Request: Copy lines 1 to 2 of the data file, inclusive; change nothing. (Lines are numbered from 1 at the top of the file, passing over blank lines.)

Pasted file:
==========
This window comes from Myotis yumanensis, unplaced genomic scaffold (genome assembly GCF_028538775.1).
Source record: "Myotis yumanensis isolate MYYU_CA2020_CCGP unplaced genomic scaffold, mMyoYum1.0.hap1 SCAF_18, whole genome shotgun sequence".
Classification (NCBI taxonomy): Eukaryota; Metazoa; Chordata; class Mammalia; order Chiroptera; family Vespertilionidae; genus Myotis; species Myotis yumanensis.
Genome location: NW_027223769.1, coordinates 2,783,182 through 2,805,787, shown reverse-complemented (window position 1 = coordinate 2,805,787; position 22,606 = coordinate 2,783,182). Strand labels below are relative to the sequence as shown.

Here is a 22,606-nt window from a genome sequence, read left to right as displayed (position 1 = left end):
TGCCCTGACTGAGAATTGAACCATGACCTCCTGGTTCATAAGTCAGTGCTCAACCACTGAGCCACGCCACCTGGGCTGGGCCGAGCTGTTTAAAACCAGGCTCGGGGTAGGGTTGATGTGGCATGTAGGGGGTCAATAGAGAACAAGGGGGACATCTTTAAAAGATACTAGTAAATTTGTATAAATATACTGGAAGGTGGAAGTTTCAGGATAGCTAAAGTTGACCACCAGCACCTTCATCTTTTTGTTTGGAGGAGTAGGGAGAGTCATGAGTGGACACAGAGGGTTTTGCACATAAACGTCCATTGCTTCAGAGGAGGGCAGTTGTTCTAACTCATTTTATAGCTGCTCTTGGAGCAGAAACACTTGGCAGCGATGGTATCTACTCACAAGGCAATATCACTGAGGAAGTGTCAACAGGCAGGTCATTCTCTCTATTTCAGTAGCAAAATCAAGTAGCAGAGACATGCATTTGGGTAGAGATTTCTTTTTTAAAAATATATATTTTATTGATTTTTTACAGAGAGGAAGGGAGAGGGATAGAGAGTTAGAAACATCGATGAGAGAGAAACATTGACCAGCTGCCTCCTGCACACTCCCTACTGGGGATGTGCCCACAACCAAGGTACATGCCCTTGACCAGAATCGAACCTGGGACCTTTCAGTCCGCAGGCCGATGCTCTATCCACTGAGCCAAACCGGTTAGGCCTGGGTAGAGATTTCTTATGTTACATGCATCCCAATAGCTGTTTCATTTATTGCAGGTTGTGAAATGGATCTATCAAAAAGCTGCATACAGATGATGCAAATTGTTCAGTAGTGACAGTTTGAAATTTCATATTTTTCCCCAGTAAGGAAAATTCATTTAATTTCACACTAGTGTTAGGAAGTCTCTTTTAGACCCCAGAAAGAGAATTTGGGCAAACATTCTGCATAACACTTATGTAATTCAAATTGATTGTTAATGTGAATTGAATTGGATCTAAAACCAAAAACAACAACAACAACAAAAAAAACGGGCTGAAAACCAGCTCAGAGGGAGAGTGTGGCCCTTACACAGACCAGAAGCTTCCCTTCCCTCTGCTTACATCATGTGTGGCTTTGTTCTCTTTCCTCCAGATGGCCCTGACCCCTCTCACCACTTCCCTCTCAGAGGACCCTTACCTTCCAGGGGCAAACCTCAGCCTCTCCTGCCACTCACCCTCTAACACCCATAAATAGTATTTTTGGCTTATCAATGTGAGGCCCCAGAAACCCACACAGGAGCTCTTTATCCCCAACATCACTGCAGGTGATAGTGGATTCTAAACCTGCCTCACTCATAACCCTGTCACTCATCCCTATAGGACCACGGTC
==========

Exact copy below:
This window comes from Myotis yumanensis, unplaced genomic scaffold (genome assembly GCF_028538775.1).
Source record: "Myotis yumanensis isolate MYYU_CA2020_CCGP unplaced genomic scaffold, mMyoYum1.0.hap1 SCAF_18, whole genome shotgun sequence".